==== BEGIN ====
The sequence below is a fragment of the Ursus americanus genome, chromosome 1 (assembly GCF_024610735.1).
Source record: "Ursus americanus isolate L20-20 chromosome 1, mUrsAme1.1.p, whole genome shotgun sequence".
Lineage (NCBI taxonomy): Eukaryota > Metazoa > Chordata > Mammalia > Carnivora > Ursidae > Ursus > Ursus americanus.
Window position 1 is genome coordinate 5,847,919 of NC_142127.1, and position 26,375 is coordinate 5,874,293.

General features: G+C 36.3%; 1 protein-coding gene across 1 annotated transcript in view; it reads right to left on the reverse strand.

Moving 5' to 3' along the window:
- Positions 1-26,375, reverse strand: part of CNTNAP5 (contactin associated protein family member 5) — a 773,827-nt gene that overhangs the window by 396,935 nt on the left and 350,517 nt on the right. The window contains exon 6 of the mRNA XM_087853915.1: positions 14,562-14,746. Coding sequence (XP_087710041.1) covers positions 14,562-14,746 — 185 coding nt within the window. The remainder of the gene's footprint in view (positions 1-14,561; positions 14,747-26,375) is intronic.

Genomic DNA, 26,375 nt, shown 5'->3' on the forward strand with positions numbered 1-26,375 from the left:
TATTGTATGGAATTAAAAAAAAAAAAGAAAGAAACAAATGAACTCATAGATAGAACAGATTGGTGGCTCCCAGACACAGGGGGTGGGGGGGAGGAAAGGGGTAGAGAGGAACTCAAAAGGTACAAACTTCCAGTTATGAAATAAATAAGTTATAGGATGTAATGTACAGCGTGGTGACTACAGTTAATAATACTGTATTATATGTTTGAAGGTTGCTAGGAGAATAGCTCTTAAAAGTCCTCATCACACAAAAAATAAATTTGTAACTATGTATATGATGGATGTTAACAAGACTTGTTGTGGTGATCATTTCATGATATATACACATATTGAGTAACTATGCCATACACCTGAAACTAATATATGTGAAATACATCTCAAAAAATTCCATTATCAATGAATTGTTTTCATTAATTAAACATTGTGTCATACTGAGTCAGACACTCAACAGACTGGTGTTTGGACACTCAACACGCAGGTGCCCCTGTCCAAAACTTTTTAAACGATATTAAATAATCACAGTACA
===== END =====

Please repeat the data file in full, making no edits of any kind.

The sequence below is a fragment of the Ursus americanus genome, chromosome 1 (assembly GCF_024610735.1).
Source record: "Ursus americanus isolate L20-20 chromosome 1, mUrsAme1.1.p, whole genome shotgun sequence".
Lineage (NCBI taxonomy): Eukaryota > Metazoa > Chordata > Mammalia > Carnivora > Ursidae > Ursus > Ursus americanus.
Window position 1 is genome coordinate 5,847,919 of NC_142127.1, and position 26,375 is coordinate 5,874,293.

General features: G+C 36.3%; 1 protein-coding gene across 1 annotated transcript in view; it reads right to left on the reverse strand.

Moving 5' to 3' along the window:
- Positions 1-26,375, reverse strand: part of CNTNAP5 (contactin associated protein family member 5) — a 773,827-nt gene that overhangs the window by 396,935 nt on the left and 350,517 nt on the right. The window contains exon 6 of the mRNA XM_087853915.1: positions 14,562-14,746. Coding sequence (XP_087710041.1) covers positions 14,562-14,746 — 185 coding nt within the window. The remainder of the gene's footprint in view (positions 1-14,561; positions 14,747-26,375) is intronic.

Genomic DNA, 26,375 nt, shown 5'->3' on the forward strand with positions numbered 1-26,375 from the left:
TATTGTATGGAATTAAAAAAAAAAAAGAAAGAAACAAATGAACTCATAGATAGAACAGATTGGTGGCTCCCAGACACAGGGGGTGGGGGGGAGGAAAGGGGTAGAGAGGAACTCAAAAGGTACAAACTTCCAGTTATGAAATAAATAAGTTATAGGATGTAATGTACAGCGTGGTGACTACAGTTAATAATACTGTATTATATGTTTGAAGGTTGCTAGGAGAATAGCTCTTAAAAGTCCTCATCACACAAAAAATAAATTTGTAACTATGTATATGATGGATGTTAACAAGACTTGTTGTGGTGATCATTTCATGATATATACACATATTGAGTAACTATGCCATACACCTGAAACTAATATATGTGAAATACATCTCAAAAAATTCCATTATCAATGAATTGTTTTCATTAATTAAACATTGTGTCATACTGAGTCAGACACTCAACAGACTGGTGTTTGGACACTCAACACGCAGGTGCCCCTGTCCAAAACTTTTTAAACGATATTAAATAATCACAGTACA